Debunking Keystone Research

Member Group : Allegheny Institute

(November 16, 2011)–How to speed job growth in Pennsylvania?
According to the latest offering from the Keystone Research Center
(KRC), the Commonwealth and local tax levying bodies should raise
taxes and hire more employees. They don’t directly say "raise taxes"
but how else can the state, school districts and municipalities
already facing budget deficits afford to keep all their
employees–never mind hiring more? Unlike the Federal government
that has the ability to borrow money to fund current expenses, the
state and local governmental entities do not have that luxury.

KRC recently issued a report asserting that the recent reductions in
state and local government jobs are slowing private sector employment
gains in the state, claiming the cuts in government jobs had pushed
Pennsylvania to 47th in overall employment growth over the period
April to September 2011. Conclusion? State and local governments
should begin hiring more people.

There are several problems with KRC’s claim. The fact that the loss
of government jobs happened concurrently with the slowing in the
growth of private sector jobs is not sufficient to demonstrate
causality. Second, the selection of the April to September time
frame amounts to data cherry picking. April’s nonfarm jobs number was
clearly a suspiciously high number as it was well above both the
March and May employee counts. Third, the alleged slowdown in
private job gains over the period was limited to a few sectors with
much of the slowdown in the summer months and growth had resumed in
most by September.

The essential relationship between movements in public sector
employment at the state and local level and changes in private sector
jobs is not complicated. A moment’s reflection tells us why. When
the state and local economies and incomes are growing and throwing
off rising revenue, public employment can grow or remain stable
without increasing the relative burden on taxpayers. On the other
hand, when economies slide into a serious downturn, tax revenues will
also drop substantially. When tax revenues suffer a major drop off,
state and local governments have limited choices–use up reserves,
raise tax rates, levy a new tax, or make significant spending cuts.
And since employee compensation makes up a very large share of total
expenditures, it is a virtual certainty that large spending
reductions will necessitate layoffs.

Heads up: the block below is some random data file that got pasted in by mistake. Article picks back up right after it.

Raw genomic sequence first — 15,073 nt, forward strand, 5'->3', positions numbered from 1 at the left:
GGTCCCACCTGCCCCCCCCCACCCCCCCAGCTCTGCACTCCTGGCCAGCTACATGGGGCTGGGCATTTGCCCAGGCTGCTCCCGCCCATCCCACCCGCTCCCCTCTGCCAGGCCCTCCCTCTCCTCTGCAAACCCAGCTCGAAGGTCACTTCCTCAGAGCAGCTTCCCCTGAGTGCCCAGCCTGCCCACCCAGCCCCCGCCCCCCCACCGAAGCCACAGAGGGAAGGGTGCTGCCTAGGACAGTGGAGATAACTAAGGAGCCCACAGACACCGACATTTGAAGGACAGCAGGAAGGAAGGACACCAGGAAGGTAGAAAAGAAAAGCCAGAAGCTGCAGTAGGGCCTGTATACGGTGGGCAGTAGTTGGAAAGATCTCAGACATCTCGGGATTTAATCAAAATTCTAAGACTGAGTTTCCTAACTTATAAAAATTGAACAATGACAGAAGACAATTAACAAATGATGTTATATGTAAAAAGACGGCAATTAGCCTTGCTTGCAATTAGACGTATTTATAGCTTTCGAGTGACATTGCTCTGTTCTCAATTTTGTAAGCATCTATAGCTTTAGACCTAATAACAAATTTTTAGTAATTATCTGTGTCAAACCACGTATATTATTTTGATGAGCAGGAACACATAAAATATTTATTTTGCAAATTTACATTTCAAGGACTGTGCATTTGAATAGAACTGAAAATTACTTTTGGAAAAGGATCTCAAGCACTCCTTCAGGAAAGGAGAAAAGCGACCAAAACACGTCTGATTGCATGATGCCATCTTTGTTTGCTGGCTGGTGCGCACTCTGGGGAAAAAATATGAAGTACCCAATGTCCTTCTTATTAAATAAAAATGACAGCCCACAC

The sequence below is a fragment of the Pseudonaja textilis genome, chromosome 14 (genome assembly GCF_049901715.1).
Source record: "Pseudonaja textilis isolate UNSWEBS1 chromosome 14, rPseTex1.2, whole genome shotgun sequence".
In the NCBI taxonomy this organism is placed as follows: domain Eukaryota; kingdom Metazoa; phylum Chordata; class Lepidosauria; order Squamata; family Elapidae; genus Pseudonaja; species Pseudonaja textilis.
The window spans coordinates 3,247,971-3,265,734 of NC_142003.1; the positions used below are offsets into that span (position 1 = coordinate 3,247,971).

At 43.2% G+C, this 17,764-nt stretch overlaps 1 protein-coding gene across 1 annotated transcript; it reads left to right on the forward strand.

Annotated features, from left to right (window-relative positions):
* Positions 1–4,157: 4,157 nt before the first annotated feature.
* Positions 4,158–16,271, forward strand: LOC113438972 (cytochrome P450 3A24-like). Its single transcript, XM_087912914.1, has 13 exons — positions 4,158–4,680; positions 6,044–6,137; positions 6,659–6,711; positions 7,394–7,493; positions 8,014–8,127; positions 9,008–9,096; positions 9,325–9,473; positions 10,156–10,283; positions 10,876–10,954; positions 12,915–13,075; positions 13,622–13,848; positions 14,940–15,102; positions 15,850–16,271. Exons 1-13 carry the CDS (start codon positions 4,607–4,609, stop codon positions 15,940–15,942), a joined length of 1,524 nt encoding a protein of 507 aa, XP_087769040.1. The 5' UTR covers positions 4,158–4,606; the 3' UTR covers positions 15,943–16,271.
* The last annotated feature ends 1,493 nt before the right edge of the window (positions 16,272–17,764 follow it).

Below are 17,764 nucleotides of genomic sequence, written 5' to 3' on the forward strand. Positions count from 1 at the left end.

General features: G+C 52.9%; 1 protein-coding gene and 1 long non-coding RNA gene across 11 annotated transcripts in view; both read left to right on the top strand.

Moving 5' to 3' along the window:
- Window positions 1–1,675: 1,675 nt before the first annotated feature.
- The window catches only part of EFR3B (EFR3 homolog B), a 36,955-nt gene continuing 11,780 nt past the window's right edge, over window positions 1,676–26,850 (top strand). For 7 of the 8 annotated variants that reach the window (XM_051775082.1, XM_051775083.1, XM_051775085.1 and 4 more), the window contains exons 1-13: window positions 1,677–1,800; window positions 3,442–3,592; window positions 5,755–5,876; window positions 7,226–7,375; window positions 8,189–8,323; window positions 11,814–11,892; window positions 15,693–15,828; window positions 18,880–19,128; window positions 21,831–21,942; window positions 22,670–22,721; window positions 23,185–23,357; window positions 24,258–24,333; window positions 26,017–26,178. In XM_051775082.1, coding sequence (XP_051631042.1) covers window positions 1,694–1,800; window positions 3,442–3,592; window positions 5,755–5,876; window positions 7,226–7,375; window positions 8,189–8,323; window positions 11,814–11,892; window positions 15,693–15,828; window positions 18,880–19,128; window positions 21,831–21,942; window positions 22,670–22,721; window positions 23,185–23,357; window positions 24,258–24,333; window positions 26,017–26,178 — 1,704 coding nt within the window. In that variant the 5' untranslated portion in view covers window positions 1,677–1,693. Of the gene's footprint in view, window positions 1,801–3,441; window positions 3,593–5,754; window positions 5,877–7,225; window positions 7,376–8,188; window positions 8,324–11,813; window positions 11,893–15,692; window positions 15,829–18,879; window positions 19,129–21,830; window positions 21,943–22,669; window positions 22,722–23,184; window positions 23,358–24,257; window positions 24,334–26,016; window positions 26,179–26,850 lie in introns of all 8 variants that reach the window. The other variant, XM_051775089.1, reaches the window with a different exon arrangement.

Thus, finding that government spending and job reductions and
slipping private sector jobs often go hand in hand should come as no
surprise, and the causality is clear. It is the weak private sector
that is forcing public sector job cuts. KRC would have us believe
that the causality runs in the other direction. And they raise the
weakest of arguments to make their case by using the April to
September employment changes that purportedly show a softening
private sector jobs picture concurrently happening with layoffs of
teachers and state workers.

During the January to September period of 2011 private sector jobs
were up by 39,000. Over the same period in 2010, private jobs rose by
49,000 which would suggest a modest slowing. But looked at over a
yearly time frame the picture is quite different. For example,
private jobs in September 2011 were 70,000 higher than in September
2010. By comparison, private jobs in September 2010 were 54,000
greater than September 2009 suggesting that some longer term momentum
is still in place.

Bear in mind too that manufacturing employment has posted gains
throughout 2011, faster even than the 2010 increases. Private
education continues to add workers at an impressive pace, completely
unfazed by the public sector job cuts. Mining and logging, driven by
gas drilling, is still climbing although at a slower pace than in
2010 when the industry was getting into high gear across the state.
Accommodation and food services have boosted employment in 2011 at a
quicker pace than in 2010. And after a hiccup in the June to July
period, health care employment has resumed growing. Meanwhile, arts